A subsequent step shown in FIG. 3 comprises the deposition and forming of a layer 18 of sacrificial material. The shape and thickness of this layer define the dimensions of a chamber in the microsystem enabling the deformation of a flexible membrane described later. The thickness of the sacrificial layer may be for example between 0.1 μm and 5 μm. The layer of sacrificial material is made from a material with a good etching selectivity compared with other materials used to make the microsystem. The material in the sacrificial layer is also chosen for its etchability over long distances starting from a given location.
The sacrificial layer may be made from a metal such as tungsten or aluminium, from an organic material such as photosensitive resins or polyimide, from a dielectric material such as silicon oxide (SiO2) or any material with the qualities indicated above.
A second layer of conducting material is formed above the layer of sacrificial material and is then formed by etching to form a second electrode. This second electrode is shown in FIG. 4 as reference 20. It is located at least partially above the first electrode 10 and is separated from it by a layer of sacrificial material. The second layer of conducting material is made for example from Ti, TiN or Cr with a thickness of the order of 100 nm to a few μm. It is made using cathodic spraying, evaporation or electrolysis techniques.
A subsequent step in the process shown in FIG. 5 includes the formation of a first layer 22 called the membrane layer. The membrane layer 22 covers the second electrode 20, the layer of sacrificial material 18 and extends at least partly over the surface of support 12.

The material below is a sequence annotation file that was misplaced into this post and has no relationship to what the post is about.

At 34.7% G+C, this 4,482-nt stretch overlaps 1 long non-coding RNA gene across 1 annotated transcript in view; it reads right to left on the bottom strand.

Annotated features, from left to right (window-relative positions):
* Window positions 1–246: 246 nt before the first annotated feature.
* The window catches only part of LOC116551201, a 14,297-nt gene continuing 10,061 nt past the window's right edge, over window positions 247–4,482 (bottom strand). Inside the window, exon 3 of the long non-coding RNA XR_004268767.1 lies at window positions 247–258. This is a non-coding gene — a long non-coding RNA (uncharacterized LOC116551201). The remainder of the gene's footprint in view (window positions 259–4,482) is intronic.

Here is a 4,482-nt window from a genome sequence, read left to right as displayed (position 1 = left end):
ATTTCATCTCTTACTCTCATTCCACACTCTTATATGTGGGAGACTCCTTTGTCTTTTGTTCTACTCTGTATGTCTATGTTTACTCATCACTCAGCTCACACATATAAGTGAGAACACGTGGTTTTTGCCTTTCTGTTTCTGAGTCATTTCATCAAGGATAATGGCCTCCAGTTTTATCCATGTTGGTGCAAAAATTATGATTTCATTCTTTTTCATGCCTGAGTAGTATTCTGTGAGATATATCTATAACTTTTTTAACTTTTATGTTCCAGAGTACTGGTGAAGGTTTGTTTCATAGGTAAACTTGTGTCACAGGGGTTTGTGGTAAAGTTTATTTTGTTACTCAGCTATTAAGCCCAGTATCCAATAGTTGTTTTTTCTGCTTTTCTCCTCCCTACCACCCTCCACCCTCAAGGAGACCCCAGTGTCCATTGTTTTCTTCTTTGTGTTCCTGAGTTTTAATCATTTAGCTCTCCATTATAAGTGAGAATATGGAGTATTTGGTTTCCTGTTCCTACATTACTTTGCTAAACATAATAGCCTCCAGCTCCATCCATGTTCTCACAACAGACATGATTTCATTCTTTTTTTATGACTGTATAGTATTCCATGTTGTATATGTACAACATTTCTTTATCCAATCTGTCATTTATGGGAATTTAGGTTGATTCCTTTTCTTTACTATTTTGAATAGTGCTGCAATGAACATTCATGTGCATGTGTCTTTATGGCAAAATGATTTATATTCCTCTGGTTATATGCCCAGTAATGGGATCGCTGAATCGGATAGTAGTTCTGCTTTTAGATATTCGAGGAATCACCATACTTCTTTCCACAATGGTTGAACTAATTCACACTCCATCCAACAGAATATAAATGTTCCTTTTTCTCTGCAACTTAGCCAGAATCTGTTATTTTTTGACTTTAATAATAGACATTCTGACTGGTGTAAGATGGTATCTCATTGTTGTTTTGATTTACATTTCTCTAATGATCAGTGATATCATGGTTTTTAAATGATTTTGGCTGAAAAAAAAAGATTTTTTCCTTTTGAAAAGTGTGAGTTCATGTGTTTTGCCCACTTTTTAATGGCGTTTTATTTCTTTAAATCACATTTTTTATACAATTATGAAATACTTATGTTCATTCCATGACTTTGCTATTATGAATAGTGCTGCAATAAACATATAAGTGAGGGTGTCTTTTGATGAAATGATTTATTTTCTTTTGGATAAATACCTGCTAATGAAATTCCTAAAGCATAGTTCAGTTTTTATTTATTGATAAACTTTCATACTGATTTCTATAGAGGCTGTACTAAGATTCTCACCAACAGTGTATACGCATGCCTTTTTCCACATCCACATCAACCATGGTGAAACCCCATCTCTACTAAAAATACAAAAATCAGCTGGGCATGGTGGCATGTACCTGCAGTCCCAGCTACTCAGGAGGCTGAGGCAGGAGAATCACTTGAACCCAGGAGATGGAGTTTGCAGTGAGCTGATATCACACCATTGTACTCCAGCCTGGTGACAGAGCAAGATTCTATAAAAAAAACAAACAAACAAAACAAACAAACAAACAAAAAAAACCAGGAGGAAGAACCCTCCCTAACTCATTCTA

The first layer membrane 22 may be a single coat of an electrically insulating material. For example it may be a 0.8 μm thick Si3N4 layer deposited using a plasma aided chemical vapor deposition (PECVD) technique. It may also have a flaky structure with three sublayers 22 a, 22 b and 22 c, as shown in FIG. 5. The median sublayer 22 b is an etch stop sublayer used during subsequent thinning of the first membrane layer. This thinning is described in the rest of the text.
For example, a membrane layer 22 with a total thickness of 0.76 may comprise a sublayer 22 a consisting of 0.3 μm of Si3N4, a stop sublayer 22 b consisting of 0.06 μm of SiO2 and a sublayer 22 c of 0.4 μm of Si3N4. The etch stop sublayer may also be a metallic layer. It is then preferably insulated from the second electrode 20 by a first sublayer 22 a made of an electrically insulating material.
As shown in FIG. 6, an opening 24 forming an etching channel is made in membrane 22 to reach a peripheral region in the layer of sacrificial material. The sacrificial layer is completely eliminated through this opening 24, for example by chemical attack. Elimination of the sacrificial material opens up a chamber 26 in the microsystem that enables deformation of the membrane layer 22. The second electrode 20 remains bonded to the membrane layer 22 which keeps it separate from the first electrode 10.
A second membrane layer 28 is then deposited on the first membrane layer 22 to close the opening 24 and thus close chamber 26.
The second membrane layer is preferably a layer of SiO2, Si3N4, or metal. For example it may be a 0.8 μm thick layer of Si3N4 deposited by a plasma aided chemical vapor deposition (PECVD) technique.
The thickness of the second membrane layer 26 is generally chosen to be sufficient to close opening 24 made in the first membrane layer. Note on FIG. 7 the formation of a plug 27 that may be supported on the surface of support 12. When opening 24 is made in a peripheral region, this type of plug does not compromise the flexibility of the membrane layer(s).